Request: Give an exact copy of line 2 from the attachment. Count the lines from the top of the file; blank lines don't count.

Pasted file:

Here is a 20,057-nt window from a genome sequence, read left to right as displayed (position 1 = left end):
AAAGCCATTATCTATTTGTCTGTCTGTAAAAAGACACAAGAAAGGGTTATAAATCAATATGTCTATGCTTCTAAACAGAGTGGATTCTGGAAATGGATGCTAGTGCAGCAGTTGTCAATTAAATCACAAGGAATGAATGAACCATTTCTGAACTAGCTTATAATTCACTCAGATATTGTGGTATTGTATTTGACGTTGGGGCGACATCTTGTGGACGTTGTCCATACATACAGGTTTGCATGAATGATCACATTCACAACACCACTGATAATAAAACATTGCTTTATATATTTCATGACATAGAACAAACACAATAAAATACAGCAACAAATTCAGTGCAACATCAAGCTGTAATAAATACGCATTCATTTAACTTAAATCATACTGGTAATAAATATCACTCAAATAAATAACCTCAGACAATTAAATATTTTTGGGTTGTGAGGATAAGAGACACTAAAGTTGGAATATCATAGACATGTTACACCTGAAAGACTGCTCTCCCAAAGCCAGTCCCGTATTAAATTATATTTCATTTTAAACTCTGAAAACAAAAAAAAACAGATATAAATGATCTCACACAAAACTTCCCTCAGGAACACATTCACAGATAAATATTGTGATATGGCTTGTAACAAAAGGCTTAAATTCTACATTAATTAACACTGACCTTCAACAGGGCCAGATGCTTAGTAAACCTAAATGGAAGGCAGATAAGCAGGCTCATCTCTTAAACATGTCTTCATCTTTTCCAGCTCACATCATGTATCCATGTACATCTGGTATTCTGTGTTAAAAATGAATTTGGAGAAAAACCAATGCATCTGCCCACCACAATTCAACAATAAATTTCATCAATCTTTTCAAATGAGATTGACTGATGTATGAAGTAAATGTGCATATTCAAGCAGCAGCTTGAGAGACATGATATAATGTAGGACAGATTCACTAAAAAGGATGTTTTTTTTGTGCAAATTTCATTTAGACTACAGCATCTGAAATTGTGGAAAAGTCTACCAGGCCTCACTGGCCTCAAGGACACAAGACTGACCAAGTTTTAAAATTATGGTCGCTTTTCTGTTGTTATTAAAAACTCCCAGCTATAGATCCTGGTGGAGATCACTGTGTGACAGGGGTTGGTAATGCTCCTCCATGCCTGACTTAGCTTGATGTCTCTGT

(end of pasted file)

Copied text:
AAAGCCATTATCTATTTGTCTGTCTGTAAAAAGACACAAGAAAGGGTTATAAATCAATATGTCTATGCTTCTAAACAGAGTGGATTCTGGAAATGGATGCTAGTGCAGCAGTTGTCAATTAAATCACAAGGAATGAATGAACCATTTCTGAACTAGCTTATAATTCACTCAGATATTGTGGTATTGTATTTGACGTTGGGGCGACATCTTGTGGACGTTGTCCATACATACAGGTTTGCATGAATGATCACATTCACAACACCACTGATAATAAAACATTGCTTTATATATTTCATGACATAGAACAAACACAATAAAATACAGCAACAAATTCAGTGCAACATCAAGCTGTAATAAATACGCATTCATTTAACTTAAATCATACTGGTAATAAATATCACTCAAATAAATAACCTCAGACAATTAAATATTTTTGGGTTGTGAGGATAAGAGACACTAAAGTTGGAATATCATAGACATGTTACACCTGAAAGACTGCTCTCCCAAAGCCAGTCCCGTATTAAATTATATTTCATTTTAAACTCTGAAAACAAAAAAAAACAGATATAAATGATCTCACACAAAACTTCCCTCAGGAACACATTCACAGATAAATATTGTGATATGGCTTGTAACAAAAGGCTTAAATTCTACATTAATTAACACTGACCTTCAACAGGGCCAGATGCTTAGTAAACCTAAATGGAAGGCAGATAAGCAGGCTCATCTCTTAAACATGTCTTCATCTTTTCCAGCTCACATCATGTATCCATGTACATCTGGTATTCTGTGTTAAAAATGAATTTGGAGAAAAACCAATGCATCTGCCCACCACAATTCAACAATAAATTTCATCAATCTTTTCAAATGAGATTGACTGATGTATGAAGTAAATGTGCATATTCAAGCAGCAGCTTGAGAGACATGATATAATGTAGGACAGATTCACTAAAAAGGATGTTTTTTTTGTGCAAATTTCATTTAGACTACAGCATCTGAAATTGTGGAAAAGTCTACCAGGCCTCACTGGCCTCAAGGACACAAGACTGACCAAGTTTTAAAATTATGGTCGCTTTTCTGTTGTTATTAAAAACTCCCAGCTATAGATCCTGGTGGAGATCACTGTGTGACAGGGGTTGGTAATGCTCCTCCATGCCTGACTTAGCTTGATGTCTCTGT